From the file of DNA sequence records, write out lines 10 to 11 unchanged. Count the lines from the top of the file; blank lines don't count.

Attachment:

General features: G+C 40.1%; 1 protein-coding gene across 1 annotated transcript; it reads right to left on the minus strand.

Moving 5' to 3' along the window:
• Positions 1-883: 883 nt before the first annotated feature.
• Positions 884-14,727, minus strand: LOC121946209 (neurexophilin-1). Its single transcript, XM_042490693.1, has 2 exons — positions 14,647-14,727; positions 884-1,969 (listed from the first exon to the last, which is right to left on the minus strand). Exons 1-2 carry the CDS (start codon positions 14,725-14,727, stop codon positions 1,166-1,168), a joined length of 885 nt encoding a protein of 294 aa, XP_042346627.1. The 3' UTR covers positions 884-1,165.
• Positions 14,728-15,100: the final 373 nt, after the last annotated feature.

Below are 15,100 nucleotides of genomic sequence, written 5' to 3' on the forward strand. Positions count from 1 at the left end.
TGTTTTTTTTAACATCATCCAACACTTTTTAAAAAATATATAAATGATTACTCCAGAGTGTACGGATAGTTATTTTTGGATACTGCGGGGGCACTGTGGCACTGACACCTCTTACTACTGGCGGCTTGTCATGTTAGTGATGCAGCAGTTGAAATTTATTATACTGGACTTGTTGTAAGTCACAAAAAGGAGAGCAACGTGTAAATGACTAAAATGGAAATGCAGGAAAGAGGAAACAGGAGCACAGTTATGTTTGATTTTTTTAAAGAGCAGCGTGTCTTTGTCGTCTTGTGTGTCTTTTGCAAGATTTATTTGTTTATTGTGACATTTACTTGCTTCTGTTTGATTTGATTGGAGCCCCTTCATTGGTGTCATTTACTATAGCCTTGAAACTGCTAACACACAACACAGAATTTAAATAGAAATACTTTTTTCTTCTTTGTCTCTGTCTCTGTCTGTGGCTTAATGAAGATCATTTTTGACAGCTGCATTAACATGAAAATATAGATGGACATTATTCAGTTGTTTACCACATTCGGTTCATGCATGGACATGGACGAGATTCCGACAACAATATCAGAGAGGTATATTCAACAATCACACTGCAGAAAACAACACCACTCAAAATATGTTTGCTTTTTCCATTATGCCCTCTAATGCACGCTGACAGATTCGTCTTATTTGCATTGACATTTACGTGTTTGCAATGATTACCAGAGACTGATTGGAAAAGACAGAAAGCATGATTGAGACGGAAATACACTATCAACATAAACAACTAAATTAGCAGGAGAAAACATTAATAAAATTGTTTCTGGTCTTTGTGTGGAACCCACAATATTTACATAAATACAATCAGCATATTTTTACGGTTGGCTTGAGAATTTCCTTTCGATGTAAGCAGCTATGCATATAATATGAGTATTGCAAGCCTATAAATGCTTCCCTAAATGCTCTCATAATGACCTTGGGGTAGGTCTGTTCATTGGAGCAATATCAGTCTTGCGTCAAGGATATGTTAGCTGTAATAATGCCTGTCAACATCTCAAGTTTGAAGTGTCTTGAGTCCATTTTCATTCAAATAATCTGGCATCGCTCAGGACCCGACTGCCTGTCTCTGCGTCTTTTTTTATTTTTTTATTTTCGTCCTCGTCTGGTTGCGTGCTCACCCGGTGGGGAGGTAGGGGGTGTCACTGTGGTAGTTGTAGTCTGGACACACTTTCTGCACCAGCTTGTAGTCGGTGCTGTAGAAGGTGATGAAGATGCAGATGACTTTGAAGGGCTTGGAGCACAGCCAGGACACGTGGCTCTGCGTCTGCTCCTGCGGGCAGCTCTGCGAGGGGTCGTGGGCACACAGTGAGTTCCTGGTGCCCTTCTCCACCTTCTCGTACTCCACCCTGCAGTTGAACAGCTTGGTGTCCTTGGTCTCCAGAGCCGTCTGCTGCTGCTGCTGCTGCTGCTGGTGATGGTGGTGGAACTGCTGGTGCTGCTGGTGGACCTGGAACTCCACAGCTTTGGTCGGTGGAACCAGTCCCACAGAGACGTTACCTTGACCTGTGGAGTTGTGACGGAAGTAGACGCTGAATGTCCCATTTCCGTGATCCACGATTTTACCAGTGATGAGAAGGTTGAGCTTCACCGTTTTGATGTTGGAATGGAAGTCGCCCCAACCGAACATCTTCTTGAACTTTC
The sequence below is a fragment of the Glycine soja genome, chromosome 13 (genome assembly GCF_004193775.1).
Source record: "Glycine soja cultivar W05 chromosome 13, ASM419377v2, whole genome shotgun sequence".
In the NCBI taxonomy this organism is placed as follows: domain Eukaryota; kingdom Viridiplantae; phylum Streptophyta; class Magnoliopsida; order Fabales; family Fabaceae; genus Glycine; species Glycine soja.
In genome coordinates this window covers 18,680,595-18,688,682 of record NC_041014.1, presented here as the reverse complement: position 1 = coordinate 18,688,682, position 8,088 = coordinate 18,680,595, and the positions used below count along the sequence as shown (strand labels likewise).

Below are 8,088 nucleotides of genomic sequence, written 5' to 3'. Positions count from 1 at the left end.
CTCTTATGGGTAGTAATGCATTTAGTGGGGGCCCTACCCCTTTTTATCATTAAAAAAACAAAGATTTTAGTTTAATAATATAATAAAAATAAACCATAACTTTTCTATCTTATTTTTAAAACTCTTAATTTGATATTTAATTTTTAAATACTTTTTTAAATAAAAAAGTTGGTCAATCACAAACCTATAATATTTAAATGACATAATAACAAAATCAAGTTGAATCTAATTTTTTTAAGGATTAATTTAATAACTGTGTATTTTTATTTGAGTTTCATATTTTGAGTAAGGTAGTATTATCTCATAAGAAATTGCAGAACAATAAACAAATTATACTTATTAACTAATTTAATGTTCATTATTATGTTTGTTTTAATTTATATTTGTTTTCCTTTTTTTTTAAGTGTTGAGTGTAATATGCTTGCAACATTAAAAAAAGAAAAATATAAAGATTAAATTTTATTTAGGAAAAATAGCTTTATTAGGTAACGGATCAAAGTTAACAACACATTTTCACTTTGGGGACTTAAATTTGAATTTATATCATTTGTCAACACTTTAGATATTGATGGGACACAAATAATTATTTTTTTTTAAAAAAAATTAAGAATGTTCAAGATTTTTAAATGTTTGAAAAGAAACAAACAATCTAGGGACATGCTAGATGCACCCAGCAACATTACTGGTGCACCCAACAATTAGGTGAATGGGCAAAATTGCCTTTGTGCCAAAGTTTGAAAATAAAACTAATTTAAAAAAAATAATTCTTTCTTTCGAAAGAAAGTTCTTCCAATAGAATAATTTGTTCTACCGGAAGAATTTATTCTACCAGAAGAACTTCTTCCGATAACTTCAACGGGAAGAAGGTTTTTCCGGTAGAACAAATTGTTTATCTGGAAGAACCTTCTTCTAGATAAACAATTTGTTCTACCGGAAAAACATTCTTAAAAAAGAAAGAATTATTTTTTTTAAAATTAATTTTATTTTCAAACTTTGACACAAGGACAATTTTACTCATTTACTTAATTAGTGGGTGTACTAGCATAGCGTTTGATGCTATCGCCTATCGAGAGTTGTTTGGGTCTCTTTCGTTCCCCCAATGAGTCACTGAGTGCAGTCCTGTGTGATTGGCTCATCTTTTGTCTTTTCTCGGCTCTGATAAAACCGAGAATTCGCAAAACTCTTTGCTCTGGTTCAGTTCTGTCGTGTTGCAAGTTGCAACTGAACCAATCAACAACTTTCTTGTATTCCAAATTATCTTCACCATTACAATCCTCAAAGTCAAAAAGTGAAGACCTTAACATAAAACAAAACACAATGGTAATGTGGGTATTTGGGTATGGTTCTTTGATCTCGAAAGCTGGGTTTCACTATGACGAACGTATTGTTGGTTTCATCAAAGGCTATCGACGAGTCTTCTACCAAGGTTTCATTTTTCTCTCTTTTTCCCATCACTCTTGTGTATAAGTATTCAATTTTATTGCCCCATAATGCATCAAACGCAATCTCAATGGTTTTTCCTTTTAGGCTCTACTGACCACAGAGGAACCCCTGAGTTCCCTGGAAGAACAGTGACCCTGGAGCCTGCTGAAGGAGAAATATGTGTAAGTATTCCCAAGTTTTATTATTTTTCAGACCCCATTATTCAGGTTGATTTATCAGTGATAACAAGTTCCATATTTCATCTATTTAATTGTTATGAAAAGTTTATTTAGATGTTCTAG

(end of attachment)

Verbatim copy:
In the NCBI taxonomy this organism is placed as follows: domain Eukaryota; kingdom Viridiplantae; phylum Streptophyta; class Magnoliopsida; order Fabales; family Fabaceae; genus Glycine; species Glycine soja.
In genome coordinates this window covers 18,680,595-18,688,682 of record NC_041014.1, presented here as the reverse complement: position 1 = coordinate 18,688,682, position 8,088 = coordinate 18,680,595, and the positions used below count along the sequence as shown (strand labels likewise).